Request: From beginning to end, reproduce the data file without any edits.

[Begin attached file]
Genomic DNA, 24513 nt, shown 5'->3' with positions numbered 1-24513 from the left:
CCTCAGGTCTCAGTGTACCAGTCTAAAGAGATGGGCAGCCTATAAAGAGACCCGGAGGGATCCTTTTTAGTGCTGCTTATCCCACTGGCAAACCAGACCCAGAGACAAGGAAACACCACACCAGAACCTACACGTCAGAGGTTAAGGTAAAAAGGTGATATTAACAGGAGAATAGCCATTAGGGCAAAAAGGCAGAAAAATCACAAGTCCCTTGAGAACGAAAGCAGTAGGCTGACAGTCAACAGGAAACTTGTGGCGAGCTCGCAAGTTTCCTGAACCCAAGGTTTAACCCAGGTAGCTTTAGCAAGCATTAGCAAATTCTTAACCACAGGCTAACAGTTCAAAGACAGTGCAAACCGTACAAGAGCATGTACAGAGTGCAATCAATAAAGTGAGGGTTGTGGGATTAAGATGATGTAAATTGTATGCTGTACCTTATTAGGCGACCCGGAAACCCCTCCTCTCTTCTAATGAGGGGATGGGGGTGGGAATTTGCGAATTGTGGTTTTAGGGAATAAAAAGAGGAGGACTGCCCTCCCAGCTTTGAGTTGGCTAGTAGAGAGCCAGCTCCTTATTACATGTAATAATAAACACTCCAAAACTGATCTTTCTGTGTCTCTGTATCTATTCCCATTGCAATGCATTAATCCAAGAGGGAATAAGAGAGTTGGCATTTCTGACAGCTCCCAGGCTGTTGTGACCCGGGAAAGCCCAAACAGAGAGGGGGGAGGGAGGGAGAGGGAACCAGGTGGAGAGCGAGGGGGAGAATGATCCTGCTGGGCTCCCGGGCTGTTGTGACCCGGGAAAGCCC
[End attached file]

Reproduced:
Genomic DNA, 24513 nt, shown 5'->3' with positions numbered 1-24513 from the left:
CCTCAGGTCTCAGTGTACCAGTCTAAAGAGATGGGCAGCCTATAAAGAGACCCGGAGGGATCCTTTTTAGTGCTGCTTATCCCACTGGCAAACCAGACCCAGAGACAAGGAAACACCACACCAGAACCTACACGTCAGAGGTTAAGGTAAAAAGGTGATATTAACAGGAGAATAGCCATTAGGGCAAAAAGGCAGAAAAATCACAAGTCCCTTGAGAACGAAAGCAGTAGGCTGACAGTCAACAGGAAACTTGTGGCGAGCTCGCAAGTTTCCTGAACCCAAGGTTTAACCCAGGTAGCTTTAGCAAGCATTAGCAAATTCTTAACCACAGGCTAACAGTTCAAAGACAGTGCAAACCGTACAAGAGCATGTACAGAGTGCAATCAATAAAGTGAGGGTTGTGGGATTAAGATGATGTAAATTGTATGCTGTACCTTATTAGGCGACCCGGAAACCCCTCCTCTCTTCTAATGAGGGGATGGGGGTGGGAATTTGCGAATTGTGGTTTTAGGGAATAAAAAGAGGAGGACTGCCCTCCCAGCTTTGAGTTGGCTAGTAGAGAGCCAGCTCCTTATTACATGTAATAATAAACACTCCAAAACTGATCTTTCTGTGTCTCTGTATCTATTCCCATTGCAATGCATTAATCCAAGAGGGAATAAGAGAGTTGGCATTTCTGACAGCTCCCAGGCTGTTGTGACCCGGGAAAGCCCAAACAGAGAGGGGGGAGGGAGGGAGAGGGAACCAGGTGGAGAGCGAGGGGGAGAATGATCCTGCTGGGCTCCCGGGCTGTTGTGACCCGGGAAAGCCC